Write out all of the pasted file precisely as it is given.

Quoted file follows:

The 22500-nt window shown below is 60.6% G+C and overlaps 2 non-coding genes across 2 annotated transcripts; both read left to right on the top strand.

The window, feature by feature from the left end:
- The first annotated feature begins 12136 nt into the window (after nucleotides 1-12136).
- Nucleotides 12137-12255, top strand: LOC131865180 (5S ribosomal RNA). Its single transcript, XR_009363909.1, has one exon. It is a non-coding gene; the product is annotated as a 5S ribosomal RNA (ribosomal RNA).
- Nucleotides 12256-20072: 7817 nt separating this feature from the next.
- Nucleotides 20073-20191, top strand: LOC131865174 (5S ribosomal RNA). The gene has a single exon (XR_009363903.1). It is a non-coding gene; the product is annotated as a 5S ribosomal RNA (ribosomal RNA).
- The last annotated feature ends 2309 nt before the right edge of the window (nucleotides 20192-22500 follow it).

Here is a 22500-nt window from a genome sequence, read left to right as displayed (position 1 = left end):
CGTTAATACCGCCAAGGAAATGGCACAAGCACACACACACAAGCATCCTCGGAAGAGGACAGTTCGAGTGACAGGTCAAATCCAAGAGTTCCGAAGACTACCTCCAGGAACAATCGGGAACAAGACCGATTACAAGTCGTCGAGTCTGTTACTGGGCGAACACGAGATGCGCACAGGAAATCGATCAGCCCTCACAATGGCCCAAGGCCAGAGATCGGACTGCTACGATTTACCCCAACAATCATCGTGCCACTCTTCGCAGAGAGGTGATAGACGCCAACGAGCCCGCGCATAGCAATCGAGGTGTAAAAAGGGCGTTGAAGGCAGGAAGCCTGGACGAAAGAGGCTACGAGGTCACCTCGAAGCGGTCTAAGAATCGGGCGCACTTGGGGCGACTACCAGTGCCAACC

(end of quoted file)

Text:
The 22500-nt window shown below is 60.6% G+C and overlaps 2 non-coding genes across 2 annotated transcripts; both read left to right on the top strand.

The window, feature by feature from the left end:
- The first annotated feature begins 12136 nt into the window (after nucleotides 1-12136).
- Nucleotides 12137-12255, top strand: LOC131865180 (5S ribosomal RNA). Its single transcript, XR_009363909.1, has one exon. It is a non-coding gene; the product is annotated as a 5S ribosomal RNA (ribosomal RNA).
- Nucleotides 12256-20072: 7817 nt separating this feature from the next.
- Nucleotides 20073-20191, top strand: LOC131865174 (5S ribosomal RNA). The gene has a single exon (XR_009363903.1). It is a non-coding gene; the product is annotated as a 5S ribosomal RNA (ribosomal RNA).
- The last annotated feature ends 2309 nt before the right edge of the window (nucleotides 20192-22500 follow it).

Here is a 22500-nt window from a genome sequence, read left to right as displayed (position 1 = left end):
CGTTAATACCGCCAAGGAAATGGCACAAGCACACACACACAAGCATCCTCGGAAGAGGACAGTTCGAGTGACAGGTCAAATCCAAGAGTTCCGAAGACTACCTCCAGGAACAATCGGGAACAAGACCGATTACAAGTCGTCGAGTCTGTTACTGGGCGAACACGAGATGCGCACAGGAAATCGATCAGCCCTCACAATGGCCCAAGGCCAGAGATCGGACTGCTACGATTTACCCCAACAATCATCGTGCCACTCTTCGCAGAGAGGTGATAGACGCCAACGAGCCCGCGCATAGCAATCGAGGTGTAAAAAGGGCGTTGAAGGCAGGAAGCCTGGACGAAAGAGGCTACGAGGTCACCTCGAAGCGGTCTAAGAATCGGGCGCACTTGGGGCGACTACCAGTGCCAACC